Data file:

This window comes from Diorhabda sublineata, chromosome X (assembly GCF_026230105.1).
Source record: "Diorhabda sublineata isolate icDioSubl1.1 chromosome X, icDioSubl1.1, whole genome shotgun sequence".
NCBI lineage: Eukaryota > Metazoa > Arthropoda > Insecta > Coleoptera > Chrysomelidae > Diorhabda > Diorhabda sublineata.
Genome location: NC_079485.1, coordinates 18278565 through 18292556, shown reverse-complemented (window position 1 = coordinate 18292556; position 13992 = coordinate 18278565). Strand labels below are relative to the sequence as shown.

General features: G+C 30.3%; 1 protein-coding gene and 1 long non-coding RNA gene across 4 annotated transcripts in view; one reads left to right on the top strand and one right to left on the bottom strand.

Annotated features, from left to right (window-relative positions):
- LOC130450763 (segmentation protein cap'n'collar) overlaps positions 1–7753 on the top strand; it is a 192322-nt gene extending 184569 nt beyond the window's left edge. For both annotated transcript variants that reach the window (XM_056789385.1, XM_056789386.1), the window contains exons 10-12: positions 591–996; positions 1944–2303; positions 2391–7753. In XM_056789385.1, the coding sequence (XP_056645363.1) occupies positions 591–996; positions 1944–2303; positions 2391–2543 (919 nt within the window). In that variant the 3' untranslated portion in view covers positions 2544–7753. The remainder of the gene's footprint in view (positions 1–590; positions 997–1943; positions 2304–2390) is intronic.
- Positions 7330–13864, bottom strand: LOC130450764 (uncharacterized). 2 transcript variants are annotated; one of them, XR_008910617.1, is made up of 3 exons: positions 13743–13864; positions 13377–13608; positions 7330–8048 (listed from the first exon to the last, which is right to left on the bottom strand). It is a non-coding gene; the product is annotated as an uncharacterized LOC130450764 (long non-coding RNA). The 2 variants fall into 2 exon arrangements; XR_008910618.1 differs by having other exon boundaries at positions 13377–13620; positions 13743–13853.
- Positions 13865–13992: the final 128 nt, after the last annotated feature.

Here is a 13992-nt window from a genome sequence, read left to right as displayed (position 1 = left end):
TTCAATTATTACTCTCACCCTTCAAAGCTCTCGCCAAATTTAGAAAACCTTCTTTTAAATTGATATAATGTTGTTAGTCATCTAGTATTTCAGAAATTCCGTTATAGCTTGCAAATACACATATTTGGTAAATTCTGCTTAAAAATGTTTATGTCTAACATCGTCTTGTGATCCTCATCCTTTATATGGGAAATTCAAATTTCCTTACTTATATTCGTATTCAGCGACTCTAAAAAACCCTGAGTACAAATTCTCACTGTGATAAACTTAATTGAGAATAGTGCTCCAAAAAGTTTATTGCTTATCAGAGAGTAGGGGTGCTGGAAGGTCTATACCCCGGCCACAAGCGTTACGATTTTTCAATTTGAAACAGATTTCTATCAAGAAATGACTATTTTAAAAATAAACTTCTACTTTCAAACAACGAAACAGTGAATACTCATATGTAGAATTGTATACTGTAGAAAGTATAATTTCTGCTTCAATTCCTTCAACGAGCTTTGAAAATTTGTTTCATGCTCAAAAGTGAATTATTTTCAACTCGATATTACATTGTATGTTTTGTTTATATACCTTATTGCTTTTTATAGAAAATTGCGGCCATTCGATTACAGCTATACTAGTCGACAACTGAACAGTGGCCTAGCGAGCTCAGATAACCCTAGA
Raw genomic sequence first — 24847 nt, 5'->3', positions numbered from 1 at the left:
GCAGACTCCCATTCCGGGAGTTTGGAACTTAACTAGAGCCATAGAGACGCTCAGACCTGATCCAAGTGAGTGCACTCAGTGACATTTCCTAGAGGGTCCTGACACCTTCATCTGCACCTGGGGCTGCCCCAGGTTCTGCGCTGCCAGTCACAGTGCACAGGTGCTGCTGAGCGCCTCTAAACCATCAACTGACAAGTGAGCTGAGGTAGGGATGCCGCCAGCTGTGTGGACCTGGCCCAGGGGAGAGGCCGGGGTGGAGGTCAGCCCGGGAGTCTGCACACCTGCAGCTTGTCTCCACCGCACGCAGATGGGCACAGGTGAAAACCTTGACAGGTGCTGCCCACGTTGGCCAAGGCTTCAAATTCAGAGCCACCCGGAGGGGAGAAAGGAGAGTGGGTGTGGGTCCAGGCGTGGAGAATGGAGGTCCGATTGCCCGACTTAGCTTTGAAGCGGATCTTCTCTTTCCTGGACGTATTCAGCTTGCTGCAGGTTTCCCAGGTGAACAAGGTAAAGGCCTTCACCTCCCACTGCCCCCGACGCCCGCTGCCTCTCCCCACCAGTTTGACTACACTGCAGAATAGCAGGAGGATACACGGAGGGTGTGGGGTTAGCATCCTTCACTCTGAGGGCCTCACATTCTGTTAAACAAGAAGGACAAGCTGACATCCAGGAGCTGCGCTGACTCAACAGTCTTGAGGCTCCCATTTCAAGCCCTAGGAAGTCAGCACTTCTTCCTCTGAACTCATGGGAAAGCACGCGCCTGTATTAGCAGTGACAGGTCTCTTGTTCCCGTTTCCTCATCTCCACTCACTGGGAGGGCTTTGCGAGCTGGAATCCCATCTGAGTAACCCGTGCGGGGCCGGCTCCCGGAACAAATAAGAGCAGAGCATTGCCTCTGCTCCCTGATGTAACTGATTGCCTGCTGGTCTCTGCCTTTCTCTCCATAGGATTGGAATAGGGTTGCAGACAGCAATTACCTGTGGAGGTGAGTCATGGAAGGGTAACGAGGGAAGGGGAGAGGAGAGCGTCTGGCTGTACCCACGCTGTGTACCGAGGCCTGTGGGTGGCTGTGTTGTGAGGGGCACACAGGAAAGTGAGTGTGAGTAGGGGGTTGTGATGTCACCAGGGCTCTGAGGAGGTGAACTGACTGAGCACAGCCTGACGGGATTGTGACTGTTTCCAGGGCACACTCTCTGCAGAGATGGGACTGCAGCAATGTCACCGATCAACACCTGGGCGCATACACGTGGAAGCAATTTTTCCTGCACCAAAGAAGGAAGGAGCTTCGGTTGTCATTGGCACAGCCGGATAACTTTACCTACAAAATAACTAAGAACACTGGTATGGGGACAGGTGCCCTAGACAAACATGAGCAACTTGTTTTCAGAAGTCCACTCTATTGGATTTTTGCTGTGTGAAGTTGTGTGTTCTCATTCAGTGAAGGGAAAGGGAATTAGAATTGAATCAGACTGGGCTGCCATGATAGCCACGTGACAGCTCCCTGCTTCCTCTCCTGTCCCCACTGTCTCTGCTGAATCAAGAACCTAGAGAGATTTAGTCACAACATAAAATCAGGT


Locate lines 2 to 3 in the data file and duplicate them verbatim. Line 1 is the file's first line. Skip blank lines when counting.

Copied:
Source record: "Diorhabda sublineata isolate icDioSubl1.1 chromosome X, icDioSubl1.1, whole genome shotgun sequence".
NCBI lineage: Eukaryota > Metazoa > Arthropoda > Insecta > Coleoptera > Chrysomelidae > Diorhabda > Diorhabda sublineata.